Dan Diehl, Paul O’Malley & Lou Ronsivalli.
The Key to Efficient Healthcare21 May 2018 / by Karen Trigg (author) / Birmingham
With the ever-changing landscape that is the healthcare provision, it’s important to opt for security solutions that provide the cornerstones for success and progression, rather than act as sources of limitation.
Healthcare facilities present complex challenges, however, and optimising a facility’s physical environment – that is, everything from door hardware to locks and access control, has a direct link to improved patient health and safety, staff safety, security and performance, in turn, increasing operational efficiencies and financial outcomes.
There are multiple influencing factors to choosing the right solutions, such as reducing noise, maximising free passage for optimum people movement, minimising cross-contamination, administering adequate preparation for emergency situations and allowing safe and efficient egress when necessary.
Years ago, older healthcare buildings with outdated or damaged hardware were limited by choice, and the upgrades that were available weren’t always an appropriately fitted replacement. Notwithstanding this, any budgeting pressures these facilities faced led to a reluctance to upgrade old traditional systems.
Today, however, the scope of solutions available to the UK market means that healthcare facilities, such as hospital buildings, can opt for solutions that fit their specific needs and requirements, aligning with their values and targets along the way.
Safety and satisfaction
A recent report by the Care Quality Commission (CQC) has revealed that almost a third of private hospitals in England are failing on patient safety.
Professor Ted Baker, chief inspector of hospitals at the CQC, said that a part of this was because of a lack of formal governance protocols. This includes “a lack of safety checks and poor monitoring of risks,” where safety has neglected to be viewed as a corporate responsibility.
In reality, the safety of patients – and staff, for that matter – expands further than just day-to-day internal procedures.
The Regulatory Reform (Fire Safety) Order 2005 enforced the responsibility that facility managers and business owners have in remaining fire safety compliant.
Fire doors, in particular, need to be given meticulous attention to ensure compliance. The slightest damage could render a fire door inadequate, putting lives at risk in the event of a fire.
Regular checks, such as fire door operation and up-to-date risk assessments, are crucial to maximising patient and staff satisfaction, maintaining legislation compliance and, ultimately, keeping everyone on the premises safe.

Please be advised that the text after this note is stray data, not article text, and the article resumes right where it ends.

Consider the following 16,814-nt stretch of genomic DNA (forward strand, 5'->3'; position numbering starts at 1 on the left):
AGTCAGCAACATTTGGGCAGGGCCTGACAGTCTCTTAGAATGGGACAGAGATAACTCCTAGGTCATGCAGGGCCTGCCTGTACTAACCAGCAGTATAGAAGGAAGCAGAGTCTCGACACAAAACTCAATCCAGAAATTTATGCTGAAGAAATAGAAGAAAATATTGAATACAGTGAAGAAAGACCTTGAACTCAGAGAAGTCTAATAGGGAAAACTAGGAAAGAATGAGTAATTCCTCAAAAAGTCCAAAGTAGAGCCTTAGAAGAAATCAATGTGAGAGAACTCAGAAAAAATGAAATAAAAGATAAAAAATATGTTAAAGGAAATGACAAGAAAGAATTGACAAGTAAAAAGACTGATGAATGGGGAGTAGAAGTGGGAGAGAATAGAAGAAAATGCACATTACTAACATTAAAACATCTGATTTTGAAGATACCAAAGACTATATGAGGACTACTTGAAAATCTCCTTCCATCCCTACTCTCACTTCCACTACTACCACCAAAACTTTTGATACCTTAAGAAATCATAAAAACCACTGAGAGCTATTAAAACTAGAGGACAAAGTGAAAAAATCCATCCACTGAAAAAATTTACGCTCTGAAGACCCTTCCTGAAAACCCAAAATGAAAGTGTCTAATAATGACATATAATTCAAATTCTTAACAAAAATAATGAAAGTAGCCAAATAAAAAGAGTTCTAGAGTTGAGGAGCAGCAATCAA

Efficient access and egress
In situations that require high levels of egress, such as during busier periods and in emergency situations like an evacutation, it is essential hospitals are equipped with doors and door hardware which accommodate these needs.
Methodical solutions such as cross-corridor openings support this range of requirements, aiding egress whilst also resisting damage, operating quietly and aiding wheelchair access.
When hospital staff need to carry medical supplies, push gurneys or carts, or move quickly, doors and door hardware must allow smooth access into and from a room whilst also providing privacy and safety for a patient.
On top of this, doors should be fitted with easy-open features. For example, support staff should have their hands free to aid the young, the elderly and those with disabilities who need assistance. Electromagnetic and cam-action door closers are ideal for high-use internal areas that require doors to be held open, swing-free or have lighter operational forces, making them the perfect solution for hospitals and care homes.
As healthcare staff levels are showing a slight decrease in recent reports, it’s important for door hardware to assist the challenges staff may face rather than limit day-to-day running.
Access control for sensitive areas
Certain areas within healthcare facilities are high security such as pharmacies, patient records and medical supplies, which require a higher level of security and restricted access. These sensitive areas in the facility require records of when and by whom the area was accessed. They also need to stop unauthorised access to these areas. With the help of networked access control with real-time management and monitoring, all sensitive areas can be made secure for both patients and staff.
Bacteria-resistance is a beneficial operational feature in preventing the spread of germs that contribute to hospital-acquired infections.
Around 80 percent of infections are transmitted through our environment, from the air we breathe to the surfaces we touch.
Being one of the most common harbourers of bacterium, door handles, grabrails and other contact surfaces can exacerbate cross-contamination, presenting a focal-point that facilitates the transmission of germs throughout a building.
For that extra layer of cleanliness, door hardware with in-built anti-bacterial protection – such as exit devices and lever furniture – helps to battle against the spreading of germs.
Not only is a clean and safe environment a basic standard set by the CQC, it can also improve patient and staff satisfaction, leading to a well-organised and efficient-running healthcare facility overall.
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